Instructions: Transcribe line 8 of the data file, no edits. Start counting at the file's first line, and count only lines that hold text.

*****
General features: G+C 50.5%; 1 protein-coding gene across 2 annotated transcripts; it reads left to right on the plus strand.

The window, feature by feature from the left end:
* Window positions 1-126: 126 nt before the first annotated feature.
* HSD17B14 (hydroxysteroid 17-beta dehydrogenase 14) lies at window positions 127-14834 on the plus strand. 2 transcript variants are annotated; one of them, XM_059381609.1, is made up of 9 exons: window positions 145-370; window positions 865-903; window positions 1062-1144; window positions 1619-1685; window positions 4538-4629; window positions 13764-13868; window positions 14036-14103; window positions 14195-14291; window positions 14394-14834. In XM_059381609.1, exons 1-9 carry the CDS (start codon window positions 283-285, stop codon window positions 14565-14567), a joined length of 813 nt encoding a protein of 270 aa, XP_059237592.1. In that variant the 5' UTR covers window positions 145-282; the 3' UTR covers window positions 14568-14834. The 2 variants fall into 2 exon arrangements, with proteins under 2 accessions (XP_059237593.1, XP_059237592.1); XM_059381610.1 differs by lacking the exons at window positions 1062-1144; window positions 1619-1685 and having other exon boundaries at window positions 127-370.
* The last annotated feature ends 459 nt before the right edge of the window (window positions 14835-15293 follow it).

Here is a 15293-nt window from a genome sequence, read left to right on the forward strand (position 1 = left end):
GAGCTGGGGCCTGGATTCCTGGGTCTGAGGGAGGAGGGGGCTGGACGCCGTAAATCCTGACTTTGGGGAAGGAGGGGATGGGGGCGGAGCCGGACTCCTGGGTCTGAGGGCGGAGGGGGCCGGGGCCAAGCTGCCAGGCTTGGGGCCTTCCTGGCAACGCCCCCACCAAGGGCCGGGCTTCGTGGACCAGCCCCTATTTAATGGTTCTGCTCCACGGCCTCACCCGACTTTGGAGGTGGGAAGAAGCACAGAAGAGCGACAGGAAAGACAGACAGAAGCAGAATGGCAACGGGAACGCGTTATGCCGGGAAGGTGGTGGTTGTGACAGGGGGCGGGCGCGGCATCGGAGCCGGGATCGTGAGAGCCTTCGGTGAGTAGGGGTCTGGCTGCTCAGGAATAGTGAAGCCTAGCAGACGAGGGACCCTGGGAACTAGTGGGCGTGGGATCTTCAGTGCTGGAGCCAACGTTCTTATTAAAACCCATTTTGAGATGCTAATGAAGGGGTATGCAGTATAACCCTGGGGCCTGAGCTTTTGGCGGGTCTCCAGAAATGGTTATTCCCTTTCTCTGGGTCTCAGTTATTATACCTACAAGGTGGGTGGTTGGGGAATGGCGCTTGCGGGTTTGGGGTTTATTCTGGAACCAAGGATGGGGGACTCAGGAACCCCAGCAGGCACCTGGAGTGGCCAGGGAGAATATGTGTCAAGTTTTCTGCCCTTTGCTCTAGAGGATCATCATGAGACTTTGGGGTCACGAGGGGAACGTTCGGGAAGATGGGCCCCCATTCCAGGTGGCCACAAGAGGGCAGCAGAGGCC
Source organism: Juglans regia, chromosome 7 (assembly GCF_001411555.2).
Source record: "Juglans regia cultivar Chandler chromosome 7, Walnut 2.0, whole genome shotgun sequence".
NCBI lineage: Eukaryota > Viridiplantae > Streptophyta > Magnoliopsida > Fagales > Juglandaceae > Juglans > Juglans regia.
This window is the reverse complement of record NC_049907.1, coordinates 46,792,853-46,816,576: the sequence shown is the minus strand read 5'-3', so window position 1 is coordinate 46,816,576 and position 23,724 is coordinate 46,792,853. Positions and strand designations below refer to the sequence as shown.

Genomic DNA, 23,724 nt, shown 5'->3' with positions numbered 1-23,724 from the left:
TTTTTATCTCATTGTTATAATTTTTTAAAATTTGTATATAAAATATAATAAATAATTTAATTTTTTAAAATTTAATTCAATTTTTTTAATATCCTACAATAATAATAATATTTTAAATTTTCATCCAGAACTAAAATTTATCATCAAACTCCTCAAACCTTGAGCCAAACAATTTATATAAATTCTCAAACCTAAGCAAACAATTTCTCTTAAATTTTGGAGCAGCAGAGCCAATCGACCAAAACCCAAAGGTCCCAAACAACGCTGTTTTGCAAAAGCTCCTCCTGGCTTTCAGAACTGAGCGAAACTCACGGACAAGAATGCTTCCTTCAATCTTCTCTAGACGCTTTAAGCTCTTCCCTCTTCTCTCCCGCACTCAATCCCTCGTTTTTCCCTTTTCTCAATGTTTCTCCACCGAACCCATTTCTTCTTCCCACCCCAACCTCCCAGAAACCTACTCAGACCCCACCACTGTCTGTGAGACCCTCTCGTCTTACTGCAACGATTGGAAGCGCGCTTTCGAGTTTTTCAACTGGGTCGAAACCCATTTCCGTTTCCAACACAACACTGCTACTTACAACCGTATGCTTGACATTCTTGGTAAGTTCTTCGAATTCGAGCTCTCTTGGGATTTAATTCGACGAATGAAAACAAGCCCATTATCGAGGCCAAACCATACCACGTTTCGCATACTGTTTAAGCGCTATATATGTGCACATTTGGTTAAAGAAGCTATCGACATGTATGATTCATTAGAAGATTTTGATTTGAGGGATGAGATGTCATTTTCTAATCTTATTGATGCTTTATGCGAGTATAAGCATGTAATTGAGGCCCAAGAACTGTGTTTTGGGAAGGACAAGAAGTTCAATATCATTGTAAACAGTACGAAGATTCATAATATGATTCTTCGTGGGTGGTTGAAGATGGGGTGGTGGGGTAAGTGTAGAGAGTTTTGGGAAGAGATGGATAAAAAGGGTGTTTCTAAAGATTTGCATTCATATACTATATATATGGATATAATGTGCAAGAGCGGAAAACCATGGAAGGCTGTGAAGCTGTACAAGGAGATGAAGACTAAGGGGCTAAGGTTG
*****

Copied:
Source organism: Juglans regia, chromosome 7 (assembly GCF_001411555.2).